“So, Bruce. You know how whenever you take a leak, the last couple of drops always fall back in your pants?”
Back at the parking lot with the view, I unbuckle all eight straps which held the child to me, placing her finally between our two cars. A car comes up the drive. I have to piss. I walk to the lane and make a wide circle around my daughter, eyeing the vehicle. Teenagers. I’d just take her with me, leave her there on my back, but then they might think I was going to eat a little bit.
“Can I leave her here?”
“Yeah, why not?”
I walk to the dried-piss-yellow bunker, lock the door, look into the hole, and fall to my knees. I don’t dare touch the putrid plastic crown in the floor, but looking at the back I can see the biohazardous brown streak, racing to the bottom, possibly dripping. And I retch, retch, retch. Nothing. A squirt of hand sanitizer promises clean living. I use it, but I don’t trust it.
A man in the throes of rabies reacts viscerally to the sight of water. Ingestion causes him to retch and gag as if he’s swallowed a bitter poison. Analogous to the hungry person, he is no longer in control of his faculties. Like rabies, hunger overthrows the infected body. Hunger orchestrates its own survival, at odds with that of hungry body.
“Can you drive us there?”
I don’t think I can trust myself to drive because, as you may have heard, there are no accidents, only vicious intentions burbling below the conscious will, and I have no idea what lurks down there.
“Do you think it will be open?”
“I don’t know, I don’t have any way of knowing until we get there.”
“What are we going to do if it’s closed?”
“Go somewhere else.”
Child starts crying again. She can feel the tension filling the tiny cab. Holding her hand, I crack the window nearest me, and that next to her. Hopefully, the fresh air off the river can cool my mind, can cool my vibrating chest. How far down can I wind it, without giving myself away? Myself? No, the whirring behind my eyes. When you’re in the grip of something, the best thing to do is to be still, and wait.
Or work. We exit, turnabout, drive back east and exit again. Everybody turns right here, away from the highway, to climb upstream into the mountains. We turn left and go under the tracks, the train tearing by above. The thump thump, thump thump of…what? The flexing of the deck? The wheels transitioning from one section of track to another? A loose tie spike is somehow comforting in its rhythm compared to the random screech of hot steel on steel.
We park just on the other side of the tracks. Miraculously, the child is sleeping. We get out and survey the scene. Perfect tranquility. The highway provides so much white noise, the surprising and subtle sounds of the natural world are either drowned, or sucked into the sonic melee. Before us, the Columbia lies slack and wide before the dam. The rest pull up. I just get to work.
When working, food work is my work, all questions have an answer:
In what order should I do things?
In the order that allows the maximum possible number of tasks to be performed simultaneously.
What should I do next?
The very next thing that needs doing.
How should I do things?
In the very best way you know how.
Where should I wash my hands?
My hands are dirty. Everyone must know I’m infected—what they don’t know is that they’re infected too.
When measured by number of cells, we are less than 10 percent ourselves. The average human gut houses, nurtures, incubates about 100 trillion microbes, ten times more cells than compose the human body. Until recently, it was assumed that they kept to themselves, digesting food, reproducing, secreting metabolic byproducts; that the mind, miraculously somehow, was insulated from the influence of the stomach. Experiments on rodents (whose brains are apparently quite similar to ours), which involved altering the levels and types of bacteria in the gut, produced surprisingly dramatic results. In abstract, a nervous mouse can be turned into a bold mouse, and vice versa, by transplanting gut bacterial samples from one type to another. The mechanism is still unknown, but this much is clear: the gut is inextricable from the mind.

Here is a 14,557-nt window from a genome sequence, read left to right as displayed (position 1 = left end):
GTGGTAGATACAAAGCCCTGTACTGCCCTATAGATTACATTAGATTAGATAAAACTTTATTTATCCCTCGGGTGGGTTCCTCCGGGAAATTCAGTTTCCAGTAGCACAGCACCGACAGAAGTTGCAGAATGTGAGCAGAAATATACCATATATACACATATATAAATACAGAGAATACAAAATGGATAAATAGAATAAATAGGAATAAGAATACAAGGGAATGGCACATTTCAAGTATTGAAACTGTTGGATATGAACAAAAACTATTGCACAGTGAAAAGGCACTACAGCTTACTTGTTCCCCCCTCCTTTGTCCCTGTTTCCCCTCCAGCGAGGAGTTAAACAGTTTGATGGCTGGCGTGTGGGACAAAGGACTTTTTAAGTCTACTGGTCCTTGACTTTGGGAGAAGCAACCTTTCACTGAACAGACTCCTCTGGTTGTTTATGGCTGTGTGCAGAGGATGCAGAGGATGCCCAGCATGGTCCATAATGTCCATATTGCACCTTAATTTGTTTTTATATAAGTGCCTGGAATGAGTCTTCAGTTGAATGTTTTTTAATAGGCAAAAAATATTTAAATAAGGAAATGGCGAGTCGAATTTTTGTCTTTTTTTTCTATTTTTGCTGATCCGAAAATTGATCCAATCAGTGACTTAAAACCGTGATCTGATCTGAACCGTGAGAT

Tongs! I brought short-handled tongs. And with these I can manipulate the food without handling it. With the coals ready, the next task is to get the potatoes, previously oiled, seasoned, and wrapped in foil, going. It’s time to lay out the spread: Tablecloth down, then scallion sour cream and butter, salt and pepper in shakers, mustard, sauerkraut, horseradish, olives, pickled cucumbers, beets, pimientos, and summer beans.
Now, Old Country sausages go on, hot beer and Hungarian. These need watched. Turned frequently until slightly brown and sizzling, the skin just starting to raise the tiniest of welts all around. Now for the buns, just enough heat to crust and fortify the bread against the onslaught of juice it will need to endure when heavy with sausage and toppings.
“The food’s all ready.”
No one moves.
I stand there, looking at these fat, lurid sausages, full to bursting with microorganisms. I haven’t eaten, but this food looks dangerously…alive. The thought of filling my mouth with this microbial meat, manipulated and befouled by some stinking, fat old Eastern European butcher fills me with revulsion. And that sauerkraut. I cured it myself, and—I already live with my own filthy microbiome—it has clearly also been incubated, concentrated, become putrid with fungal and bacterial cultures that reside on my skin. But why should they trust me, if I don’t go first? How will I ever re-enter the fold if I don’t take the leap?
The dramatic snap of the skin, enhanced by the gustatory snap of nitric oxide myoglobin, satisfies something dangerously primitive. This must be how it feels to snap into a chubby cheek. But better seasoned, for sure. The butcher has expertly bound up lean fat and water in a perfect emulsion. The juice bursts forth, hot and salty. Black pepper just barely bites the tongue before a gestalt that can only be described as savory washes over all.
We stand watching Eagle Creek fatten the Columbia, eating in silence, washing down each bite with Sierra Nevada. The sun glints off calm water as ducks swim about, diving under to eat whatever it is that ducks eat. The breeze stirs the flags atop the Bonneville dam.
“These are pretty good sausages,” I say to my friend.
“Hell, yeah, they are,” Friend mumbles around a mouthful of toasted bread.
The child awakes and we pour hot cups of cocoa, spiking ours with a blend of rums to ward off the chilly breeze. Rubbing the sleep from her eyes, she catches sight of a raptor dipping its own meal from the river. The fish looks twice the bird’s size.
“What he doing?” little girl asks, pointing through tall firs to the bird.
“He’s eating that fish,” Mother says.
“Is fish gonna die?”
“Well, yeah, he has to die for the bird to eat,” I say.
“Are you gonna eat me?
From the inside, sweetie.
And a man is nothing but a vector.